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Markkula Center for Applied Ethics

Donald Trump Is No Role Model for Business Ethics

Donald Trump

Donald Trump

Hail to the Shareholder-in-Chief

Ann Skeet

This article was originally published in MarketWatch on January 20, 2017.

President-elect Donald Trump knows one job — business owner and chief shareholder. He does not have experience in either government or governance, leaving him ethically inexperienced and immature. Many say Trump doesn’t know what he is doing as he makes cabinet appointments and plays cat and mouse over his business entanglements. 

He can only know what life experience has taught him. Trump studies laws, fines and punishments, and makes decisions accordingly. This is ethical fading — losing sight of when a decision is really about what is right or wrong versus how much it will cost you — and well-studied by today’s behavioral ethicists.

This is a reality of the American way of doing business. Compliance, not ethics, rules the day. Look at the emphasis on reducing fines when infractions are discovered, compared to behaving in a way that doesn’t incur fines in the first place. See how many corporate counsels are schooled in the federal sentencing guidelines, but can’t end unethical practices in their companies.

Ironically, and unfortunately, Trump illustrates why it is so important that leaders represent the correct interests their formal role demands of them. Put simply, leaders need to play their position.  When a person is CEO, she is measured against mission and goals. The same person serving in a corporate board seat, for-profit or not, has different obligations and tasks — for starters, decisions are made collectively, not by individuals, and the interests are those of the entity itself, not the management team.

Trump has been a CEO. He is used to being measured against a bottom line, not his ability to play well with others.  Trump lacks experience gathered in boardrooms or legislatures — the ability to reach reasoned decisions collectively and identify and support common interests, not personal ones.

Trump acts like a proprietor of his own business. This is what America elected. He is playing the only position he knows. Trump’s early moves remind us that ethics and compliance are different goals.  Businesspeople, regulators, and legislators have allowed compliance to substitute for ethics so that many can’t tell the difference between them. Trump’s actions make such differences clearer.

Trump ran on his claim that he gets things done, and argues that he has a mandate to apply such knowledge to running the country. If he does, we are going to learn that the best business decisions are not always the most ethical ones. We will learn the hard way, since too many people we think of as leaders have not been playing position. Congress is a prime example of leadership that struggles to identify and support common interests over personal ones.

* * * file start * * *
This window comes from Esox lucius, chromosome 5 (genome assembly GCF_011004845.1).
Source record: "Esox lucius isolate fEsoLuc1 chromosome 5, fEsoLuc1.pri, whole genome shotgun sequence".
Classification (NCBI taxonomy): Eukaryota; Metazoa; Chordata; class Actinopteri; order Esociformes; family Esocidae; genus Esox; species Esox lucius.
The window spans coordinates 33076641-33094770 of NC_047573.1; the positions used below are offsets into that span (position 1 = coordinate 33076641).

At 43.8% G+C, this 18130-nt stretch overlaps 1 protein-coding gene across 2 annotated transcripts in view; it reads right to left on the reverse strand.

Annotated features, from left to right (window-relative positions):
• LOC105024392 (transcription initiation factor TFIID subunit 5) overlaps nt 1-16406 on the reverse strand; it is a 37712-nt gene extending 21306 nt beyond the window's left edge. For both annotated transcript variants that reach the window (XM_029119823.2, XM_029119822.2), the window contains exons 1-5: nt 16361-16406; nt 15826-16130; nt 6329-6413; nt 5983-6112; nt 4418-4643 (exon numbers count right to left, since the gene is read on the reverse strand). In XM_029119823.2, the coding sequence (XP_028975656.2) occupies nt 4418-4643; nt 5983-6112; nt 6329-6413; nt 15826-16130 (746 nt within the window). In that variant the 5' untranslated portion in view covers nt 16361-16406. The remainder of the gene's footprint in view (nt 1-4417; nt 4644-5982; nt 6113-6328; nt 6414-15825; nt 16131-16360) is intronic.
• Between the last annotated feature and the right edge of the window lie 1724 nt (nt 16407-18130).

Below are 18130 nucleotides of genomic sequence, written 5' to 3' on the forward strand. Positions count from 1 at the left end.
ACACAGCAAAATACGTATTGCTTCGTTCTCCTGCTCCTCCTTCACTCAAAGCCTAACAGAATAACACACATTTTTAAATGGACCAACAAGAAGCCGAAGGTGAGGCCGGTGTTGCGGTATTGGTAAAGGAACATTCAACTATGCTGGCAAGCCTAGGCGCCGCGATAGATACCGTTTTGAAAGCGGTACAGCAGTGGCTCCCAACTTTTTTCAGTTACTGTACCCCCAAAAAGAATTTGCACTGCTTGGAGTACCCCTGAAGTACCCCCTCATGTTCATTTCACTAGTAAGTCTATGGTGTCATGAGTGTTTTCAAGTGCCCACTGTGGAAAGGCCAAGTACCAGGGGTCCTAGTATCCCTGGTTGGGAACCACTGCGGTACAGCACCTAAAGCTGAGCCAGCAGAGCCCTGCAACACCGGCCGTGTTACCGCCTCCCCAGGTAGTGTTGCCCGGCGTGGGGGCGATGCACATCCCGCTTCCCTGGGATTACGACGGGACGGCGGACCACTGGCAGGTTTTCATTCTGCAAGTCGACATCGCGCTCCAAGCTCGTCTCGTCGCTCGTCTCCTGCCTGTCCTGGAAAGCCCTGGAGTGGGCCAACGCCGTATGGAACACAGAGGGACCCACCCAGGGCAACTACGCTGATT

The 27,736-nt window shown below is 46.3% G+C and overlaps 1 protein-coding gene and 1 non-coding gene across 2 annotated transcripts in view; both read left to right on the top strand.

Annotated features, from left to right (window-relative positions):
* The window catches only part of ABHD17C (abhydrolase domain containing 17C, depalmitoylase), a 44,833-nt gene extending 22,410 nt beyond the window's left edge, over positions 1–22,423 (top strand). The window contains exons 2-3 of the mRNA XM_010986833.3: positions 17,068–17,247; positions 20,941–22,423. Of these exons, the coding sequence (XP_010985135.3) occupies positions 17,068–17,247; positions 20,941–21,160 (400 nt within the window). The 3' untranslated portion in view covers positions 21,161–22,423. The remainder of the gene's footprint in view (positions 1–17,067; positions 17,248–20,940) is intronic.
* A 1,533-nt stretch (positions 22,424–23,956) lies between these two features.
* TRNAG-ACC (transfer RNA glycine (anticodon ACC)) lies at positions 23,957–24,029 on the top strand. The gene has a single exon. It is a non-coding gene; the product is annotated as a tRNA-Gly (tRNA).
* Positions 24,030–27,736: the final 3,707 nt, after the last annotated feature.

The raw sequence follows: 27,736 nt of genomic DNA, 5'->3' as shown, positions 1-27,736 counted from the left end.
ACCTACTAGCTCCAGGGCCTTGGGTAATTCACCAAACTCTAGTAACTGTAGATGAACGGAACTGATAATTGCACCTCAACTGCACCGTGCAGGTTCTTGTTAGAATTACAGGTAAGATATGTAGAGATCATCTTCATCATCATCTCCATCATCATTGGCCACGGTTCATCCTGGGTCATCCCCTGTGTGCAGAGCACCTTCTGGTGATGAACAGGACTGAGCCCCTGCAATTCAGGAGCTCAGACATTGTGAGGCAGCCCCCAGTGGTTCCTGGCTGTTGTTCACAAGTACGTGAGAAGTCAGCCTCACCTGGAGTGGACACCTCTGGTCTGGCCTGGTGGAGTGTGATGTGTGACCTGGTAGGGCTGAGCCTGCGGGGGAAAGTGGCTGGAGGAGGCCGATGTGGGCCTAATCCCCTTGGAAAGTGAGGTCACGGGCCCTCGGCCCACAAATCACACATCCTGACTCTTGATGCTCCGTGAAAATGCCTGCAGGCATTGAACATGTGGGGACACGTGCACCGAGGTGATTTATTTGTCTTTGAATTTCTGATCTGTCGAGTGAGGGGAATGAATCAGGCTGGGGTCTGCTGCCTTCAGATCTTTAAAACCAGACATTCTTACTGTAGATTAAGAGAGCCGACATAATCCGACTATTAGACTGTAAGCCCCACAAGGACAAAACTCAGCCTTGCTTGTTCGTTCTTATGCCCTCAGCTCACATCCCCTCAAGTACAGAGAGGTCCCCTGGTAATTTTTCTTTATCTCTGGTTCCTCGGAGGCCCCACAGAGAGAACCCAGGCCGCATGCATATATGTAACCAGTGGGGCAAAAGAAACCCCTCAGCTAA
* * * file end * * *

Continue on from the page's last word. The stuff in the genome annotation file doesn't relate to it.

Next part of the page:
Trump is exploiting Congress’s faulty lawmaking at every turn. While campaigning, he noted that he used “the system,” meaning the tax code, to his advantage. Since his election, he is testing whether Congress will use the powers they have to provide checks and balances to the executive branch. Rex Tillerson’s appointment as secretary of state might well be Trump’s canary in the coal mine of congressional response to business conflicts of interest.  Will Congress do its job on Tillerson and Trump’s other cabinet nominations?

Anyone who has done a turn in corporate roles north of middle management recognizes that Trump used classic business executive moves assembling his cabinet.  C-suite veterans have seen that when a corporate division head complains about another part of the business he may find himself in charge of it — think of Rick Perry running the Energy Department.

In large companies, moving executives into positions where they have little or no applied experience, in order to develop and test their leadership skills, is common practice — like Ben Carson running HUD, or philanthropist Betsy DeVos running the Department of Education.

Except that such risky choices don’t always work. During my time in corporate America, nonprofit management and even corporate governance, I received such assignments.  If I improved things on my watch, I say now that I was more lucky than good.  Experienced, mature leaders increase the odds of better outcomes.

Trump’s actions help us see that many people in leadership roles either don’t understand their responsibilities, or have not acted on them. They are not playing their positions and as a result, fail to provide ethical leadership where it’s most needed. 

Ann Skeet is the director of the Leadership Ethics program at the Markkula Center for Applied Ethics at Santa Clara University. Views are her own.

(AP Photo/Evan Vucci, File)

Jan 30, 2017

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